Open Access: A Budget-Friendly Tactic to Build Hospital Social Media Content and Credibility

New health-related research can stir up a frenzy of interest on social media platforms (think of how recently antioxidants or probiotics entered the general public’s vocabulary). When a new finding is reported, social media platforms buzz and hospitals often field calls from reporters seeking physician experts to comment on the latest findings.

Although there are many attributes of social media, one drawback is the difficulty in assessing the credibility of health information due, in part, to the vast amount available on the web.

The public is hungry for credible sources of health information. Using Open Access resources is a cost-effective way to locate new health-related information and use it to engage communities and build your hospital’s reputation as a credible go-to social media source. 

Sharing emerging health-related content

Sharing relevant and current highlights from research journals is a good way to engage your community. Whether it is through a blog, a Twitter feed or your hospital’s Facebook page, being among the first to share emerging health-related content helps position your hospital as a credible and current source for health information and helps foster relationships with community members (from patients to local reporters). Having staff physicians comment on the research can also boost their stature and recognition.

Unfortunately, many of the journal articles where the research is first released are expensive; some scientific journal subscriptions cost more than $20,000 a year according to Open Access Scholarly Information Sourcebook. (There’s currently a movement underway to provide open access to any research funded by the National Institute of Health. You can read David Hill’s article for an overview of the movement or check out a list of researchers involved by going to The Cost of Knowledge website.)

However, there are many health-related resources available through Open Access, a free source where you can access the latest research and share it with your communities. The accessible resources include peer reviewed journals such as: Acta Orthopaedica, Infectious Diseases in Obstetrics and Gynecology, Journal of Foot and Ankle Research, Journal of the Royal Society of Medicine, The Journal of Neuroscience and Laparoscopy Today.

Search the Open Access wiki or map

A quick way to see what resources are available via Open Access is through a Wiki that lists the journals in alphabetical order. You can also use the Open Access Map (in a Beta form) and search by location, subject or type of resource (policy, journal or repository).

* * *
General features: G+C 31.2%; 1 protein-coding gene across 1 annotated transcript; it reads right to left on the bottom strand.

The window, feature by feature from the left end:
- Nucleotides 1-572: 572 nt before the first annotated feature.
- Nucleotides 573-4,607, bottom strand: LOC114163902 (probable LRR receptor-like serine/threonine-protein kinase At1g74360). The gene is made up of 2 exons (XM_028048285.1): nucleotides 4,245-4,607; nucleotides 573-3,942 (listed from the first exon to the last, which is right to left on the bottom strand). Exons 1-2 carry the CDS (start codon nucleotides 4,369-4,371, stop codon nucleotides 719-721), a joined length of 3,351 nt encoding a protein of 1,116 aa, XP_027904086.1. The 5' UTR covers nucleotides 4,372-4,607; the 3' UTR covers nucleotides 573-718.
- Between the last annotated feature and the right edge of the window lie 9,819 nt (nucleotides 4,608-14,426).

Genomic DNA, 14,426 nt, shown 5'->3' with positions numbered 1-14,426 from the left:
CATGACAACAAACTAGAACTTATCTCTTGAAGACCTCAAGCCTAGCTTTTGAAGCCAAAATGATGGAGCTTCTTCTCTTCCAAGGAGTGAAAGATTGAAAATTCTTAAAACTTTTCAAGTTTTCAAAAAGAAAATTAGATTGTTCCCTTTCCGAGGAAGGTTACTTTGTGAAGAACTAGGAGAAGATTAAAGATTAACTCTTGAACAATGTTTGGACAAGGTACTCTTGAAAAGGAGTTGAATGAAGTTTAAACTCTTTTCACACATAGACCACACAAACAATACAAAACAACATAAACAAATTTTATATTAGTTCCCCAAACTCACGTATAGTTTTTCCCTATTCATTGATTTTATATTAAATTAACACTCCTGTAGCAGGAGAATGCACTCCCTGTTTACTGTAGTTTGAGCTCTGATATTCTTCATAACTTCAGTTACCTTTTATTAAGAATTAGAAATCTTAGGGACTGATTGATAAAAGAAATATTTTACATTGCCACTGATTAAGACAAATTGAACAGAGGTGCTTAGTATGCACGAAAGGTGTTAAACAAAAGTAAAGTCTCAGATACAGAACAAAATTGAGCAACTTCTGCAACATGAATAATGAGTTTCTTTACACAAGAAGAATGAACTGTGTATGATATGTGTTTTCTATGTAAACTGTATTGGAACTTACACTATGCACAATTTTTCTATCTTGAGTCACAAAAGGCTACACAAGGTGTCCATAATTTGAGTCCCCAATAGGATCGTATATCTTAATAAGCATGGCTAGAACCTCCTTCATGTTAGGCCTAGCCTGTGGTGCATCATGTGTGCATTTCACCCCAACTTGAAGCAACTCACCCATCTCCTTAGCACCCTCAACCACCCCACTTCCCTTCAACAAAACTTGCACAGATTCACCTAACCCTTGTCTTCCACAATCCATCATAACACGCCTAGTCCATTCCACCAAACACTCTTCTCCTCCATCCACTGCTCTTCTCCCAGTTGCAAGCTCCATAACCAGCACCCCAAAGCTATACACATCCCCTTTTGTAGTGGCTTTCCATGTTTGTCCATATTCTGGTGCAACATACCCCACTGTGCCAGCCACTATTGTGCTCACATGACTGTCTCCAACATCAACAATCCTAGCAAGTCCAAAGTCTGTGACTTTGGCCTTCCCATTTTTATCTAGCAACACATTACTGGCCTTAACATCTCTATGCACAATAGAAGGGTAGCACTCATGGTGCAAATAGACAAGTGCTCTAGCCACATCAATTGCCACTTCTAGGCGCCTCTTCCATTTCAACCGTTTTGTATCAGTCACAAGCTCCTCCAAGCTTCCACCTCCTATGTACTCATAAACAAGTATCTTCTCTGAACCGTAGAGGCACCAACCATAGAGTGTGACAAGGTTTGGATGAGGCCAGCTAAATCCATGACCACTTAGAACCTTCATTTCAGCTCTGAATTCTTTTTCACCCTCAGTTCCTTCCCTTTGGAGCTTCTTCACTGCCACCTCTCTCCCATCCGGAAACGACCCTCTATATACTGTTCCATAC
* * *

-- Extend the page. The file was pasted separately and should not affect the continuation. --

Although the map is still in formation, if you click on the “list” function and then scroll down, you’ll get a list of the journals and resources available.  Currently, the search function does not take you directly to articles, only the resources.

Sharon Terry, whose two children were diagnosed with a rare condition, believes open access was instrumental as an avenue to learn about her children’s condition and start a support group. She appears in a video advocating Open Source as a “key to transforming health.”

The Open Access license

Open Access documents are covered under a Creative Commons Attribution 3.0 Unported License, which means you may read, copy, or redistribute its contents without fee, permission or registration, as long as you credit OAD as the source.

To insure accuracy, select only peer reviewed journals (usually noted in the description of the journal or editorial board list) and team up with a physician expert who can review your “lay person translation” of the research before releasing it. You can also provide a link to the original article to further enhance credibility (a benefit of open source materials is that you can link to them and they will be accessible to the general public).

Sharing emerging health-related research can help your hospital emerge as a social media leader; and using Open Access makes it a budget-friendly tactic.


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Hive Strategies helps health systems create HIPAA-compliant online communities for better health, lower costs and greater loyalty.

3 replies
  1. Jason Boies
    Jason Boies says:

    Hi Jean, I’ve little to add other than to say good job as usual. Also, as far as open access guides for healthcare, Webicina has recently come out with an Open Access Guide focusing on Social Media engagement for Pharma. Not hospital centric stuff mind you, but still, worth checking out. Good example of the medical community being proactive and trying to get more medical professionals comfortable with the social space. http://www.webicina.com/solutions/pharmaSM/ is the link.
    Cheers as always – Jason Boies – Radian6 Community

    Reply

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